Lawyers, Financiers, Architects
How can financiers, architects and lawyers find better and fairer ways of working together? Ian Hore reports on a recent ACA – SA round table discussion.
The ACA – SA’s recent round table with finance providers, lawyers and architects looked at the drivers that determine the allocation of risk in contracts and the work of the architect. A lot of the discussion centred on the current tight, difficult marketplace for both the development industry and the architectural profession.
In difficult times, poor practices or behaviour can be compounded and exaggerated. All sectors – the financiers, developers, builders, subcontractors and the design and engineering professions – are affected by increased pressure to get a development funded, approved, constructed and let/rent/sold.
Financiers want people to be successful and profitable – it is better for their business, but they must also protect their own profitability and shareholder’s interests. To do this, they must assess the risk associated with a development being successful and their exposure if it fails. Financiers prefer fixed-price contracts, guaranteed-maximum-price contracts and others where the total costs of projects are identified (no surprises). As part of their assessment, financiers also look at the track record of the developers, builders and the design team in delivering successful projects. Financiers typically lend around 60% to 65% of the total project cost, with the developer required to fund the remainder.
Financiers and developers are both beholden to the valuer for the project valuation and for their assessment of the development, its potential and ultimately its value at completion or sale. It is believed that financiers do not dictate contractual conditions for development contracts between developers and consultants.
To those at the meeting it appeared that there is cultural change across the board. Risk is being passed down and consultants are expected to provide a service that has no surprise, no mistakes, no errors or omissions. Architects are being asked to take on a responsibility and risk which they cannot manage or have no way to control. Architecture is creative and each project is different. There is no prototype and documents will, even with the best endeavours, contain some omissions. This is likely to be exacerbated on the current climate of extremely tight fees. Very constrained fee structures also mean that there is even less opportunity to consider alternative contractual conditions, or to take on more risk. Nonetheless, clients continue to ask architects to take responsibility for items that professional Indemnity insurance will not cover.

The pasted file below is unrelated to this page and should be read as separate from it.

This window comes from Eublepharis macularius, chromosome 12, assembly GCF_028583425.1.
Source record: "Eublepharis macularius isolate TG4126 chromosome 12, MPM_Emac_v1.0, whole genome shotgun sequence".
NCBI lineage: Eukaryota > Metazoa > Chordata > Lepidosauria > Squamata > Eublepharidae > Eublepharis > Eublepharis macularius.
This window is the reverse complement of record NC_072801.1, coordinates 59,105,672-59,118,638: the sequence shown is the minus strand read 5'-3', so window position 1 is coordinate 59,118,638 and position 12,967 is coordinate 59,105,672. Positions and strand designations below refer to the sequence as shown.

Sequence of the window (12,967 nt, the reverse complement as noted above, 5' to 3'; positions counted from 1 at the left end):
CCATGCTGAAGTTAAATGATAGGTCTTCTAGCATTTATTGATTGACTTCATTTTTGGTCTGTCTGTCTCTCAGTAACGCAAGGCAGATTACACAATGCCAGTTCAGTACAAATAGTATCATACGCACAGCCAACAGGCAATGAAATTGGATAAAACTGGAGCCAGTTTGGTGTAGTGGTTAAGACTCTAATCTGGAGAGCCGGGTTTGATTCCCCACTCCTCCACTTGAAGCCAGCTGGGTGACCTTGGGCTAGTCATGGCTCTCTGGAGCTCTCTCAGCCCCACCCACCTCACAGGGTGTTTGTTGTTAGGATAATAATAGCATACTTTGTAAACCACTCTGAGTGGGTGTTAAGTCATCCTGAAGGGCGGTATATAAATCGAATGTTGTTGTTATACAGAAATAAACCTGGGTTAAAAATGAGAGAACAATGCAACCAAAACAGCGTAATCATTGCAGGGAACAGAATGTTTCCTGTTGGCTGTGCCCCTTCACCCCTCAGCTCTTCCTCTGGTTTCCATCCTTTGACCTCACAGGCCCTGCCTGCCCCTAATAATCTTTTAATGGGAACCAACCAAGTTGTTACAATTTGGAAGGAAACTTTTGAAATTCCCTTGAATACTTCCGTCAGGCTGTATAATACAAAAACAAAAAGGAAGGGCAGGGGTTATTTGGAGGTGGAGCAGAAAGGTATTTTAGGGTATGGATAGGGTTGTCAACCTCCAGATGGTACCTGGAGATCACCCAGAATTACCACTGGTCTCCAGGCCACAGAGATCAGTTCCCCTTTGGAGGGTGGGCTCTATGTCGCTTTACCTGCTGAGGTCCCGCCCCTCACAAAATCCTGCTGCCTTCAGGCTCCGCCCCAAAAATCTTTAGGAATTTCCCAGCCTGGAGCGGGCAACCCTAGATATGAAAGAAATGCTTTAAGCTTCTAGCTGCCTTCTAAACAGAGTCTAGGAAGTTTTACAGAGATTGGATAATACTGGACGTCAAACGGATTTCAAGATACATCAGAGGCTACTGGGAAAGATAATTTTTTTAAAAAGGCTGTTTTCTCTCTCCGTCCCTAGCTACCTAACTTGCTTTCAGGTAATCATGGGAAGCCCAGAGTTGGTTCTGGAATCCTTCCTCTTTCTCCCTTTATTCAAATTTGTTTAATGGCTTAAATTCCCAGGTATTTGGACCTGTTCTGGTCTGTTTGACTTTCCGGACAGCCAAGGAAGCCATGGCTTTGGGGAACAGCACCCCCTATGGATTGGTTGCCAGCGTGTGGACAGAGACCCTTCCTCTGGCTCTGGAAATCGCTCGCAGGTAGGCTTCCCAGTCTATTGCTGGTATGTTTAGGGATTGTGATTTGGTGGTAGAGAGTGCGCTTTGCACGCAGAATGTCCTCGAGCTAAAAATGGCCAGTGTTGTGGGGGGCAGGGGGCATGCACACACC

The meeting noted that government and large institutions have different pressures and that their contractual response is also different. Alliance contracting has been used in the past and for large complex projects – with potential high-risk elements – alliance contracts can be beneficial for all parties. Current government managing-contractor project contracts can be onerous. This has an impact for the whole industry, with the transfer down to the subcontract market risks and onerous conditions. The universities have adopted a range of contract positions from ‘no-risk’ contracts to various forms of managing contracts.
At national level, an Australian Procurement Panel Committee panel is looking at best practice in government procurement, but good principles tend to go out the window when everybody is chasing after the cheapest cost.
Lawyers work for clients and prepare contracts based on client instructions. Sometimes there is very limited opportunity to influence clients’ requests. It was considered that often contracts are poorly written because risks have not been identified, who can control or manage risk is not identified and who the risk affects is not identified.
Lawyers noted that in South Australia they have one insurance provider for all registered practices, which makes client negotiations easier regarding onerous contract conditions. In contrast, architects do not have a single insurer and there is no solidarity regarding managing risk relative to the scope of insurance policies. The meeting questioned if architects should ask insurance companies would cover architects for the extra risk and what would that do to premiums, it may be small?
In summary meeting thought it would be worth pursuing a better way of working that is fairer for all parties.
The ACA – SA Roundtable Lawyers, Financiers, Architects was held on Wednesday 30 April 2014. Ian Hore is a member of the ACA – SA Committee and a director of Walter Brooke and Associates.